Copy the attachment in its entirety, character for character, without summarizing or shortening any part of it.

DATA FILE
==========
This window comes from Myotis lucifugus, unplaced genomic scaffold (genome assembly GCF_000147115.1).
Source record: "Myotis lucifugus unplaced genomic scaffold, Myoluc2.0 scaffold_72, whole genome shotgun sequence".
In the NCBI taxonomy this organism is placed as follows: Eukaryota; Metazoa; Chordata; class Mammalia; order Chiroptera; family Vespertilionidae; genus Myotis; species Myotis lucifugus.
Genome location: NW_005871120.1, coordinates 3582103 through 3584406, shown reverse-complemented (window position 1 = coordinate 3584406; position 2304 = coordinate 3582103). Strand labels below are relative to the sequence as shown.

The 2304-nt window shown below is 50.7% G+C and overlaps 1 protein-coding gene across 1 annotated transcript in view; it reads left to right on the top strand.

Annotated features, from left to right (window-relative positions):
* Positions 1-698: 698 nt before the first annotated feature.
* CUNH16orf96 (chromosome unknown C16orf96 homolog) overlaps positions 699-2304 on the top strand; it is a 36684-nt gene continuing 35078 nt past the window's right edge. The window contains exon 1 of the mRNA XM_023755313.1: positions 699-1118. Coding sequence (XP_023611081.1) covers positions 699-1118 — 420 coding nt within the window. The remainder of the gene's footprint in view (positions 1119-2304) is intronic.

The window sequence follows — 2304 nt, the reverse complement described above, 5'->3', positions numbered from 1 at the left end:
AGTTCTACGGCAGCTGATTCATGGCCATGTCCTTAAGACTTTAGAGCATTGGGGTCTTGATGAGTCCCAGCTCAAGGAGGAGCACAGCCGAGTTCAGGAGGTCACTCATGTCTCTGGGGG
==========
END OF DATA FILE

This window comes from Myotis lucifugus, unplaced genomic scaffold (genome assembly GCF_000147115.1).
Source record: "Myotis lucifugus unplaced genomic scaffold, Myoluc2.0 scaffold_72, whole genome shotgun sequence".
In the NCBI taxonomy this organism is placed as follows: Eukaryota; Metazoa; Chordata; class Mammalia; order Chiroptera; family Vespertilionidae; genus Myotis; species Myotis lucifugus.
Genome location: NW_005871120.1, coordinates 3582103 through 3584406, shown reverse-complemented (window position 1 = coordinate 3584406; position 2304 = coordinate 3582103). Strand labels below are relative to the sequence as shown.

The 2304-nt window shown below is 50.7% G+C and overlaps 1 protein-coding gene across 1 annotated transcript in view; it reads left to right on the top strand.

Annotated features, from left to right (window-relative positions):
* Positions 1-698: 698 nt before the first annotated feature.
* CUNH16orf96 (chromosome unknown C16orf96 homolog) overlaps positions 699-2304 on the top strand; it is a 36684-nt gene continuing 35078 nt past the window's right edge. The window contains exon 1 of the mRNA XM_023755313.1: positions 699-1118. Coding sequence (XP_023611081.1) covers positions 699-1118 — 420 coding nt within the window. The remainder of the gene's footprint in view (positions 1119-2304) is intronic.

The window sequence follows — 2304 nt, the reverse complement described above, 5'->3', positions numbered from 1 at the left end:
AGTTCTACGGCAGCTGATTCATGGCCATGTCCTTAAGACTTTAGAGCATTGGGGTCTTGATGAGTCCCAGCTCAAGGAGGAGCACAGCCGAGTTCAGGAGGTCACTCATGTCTCTGGGGG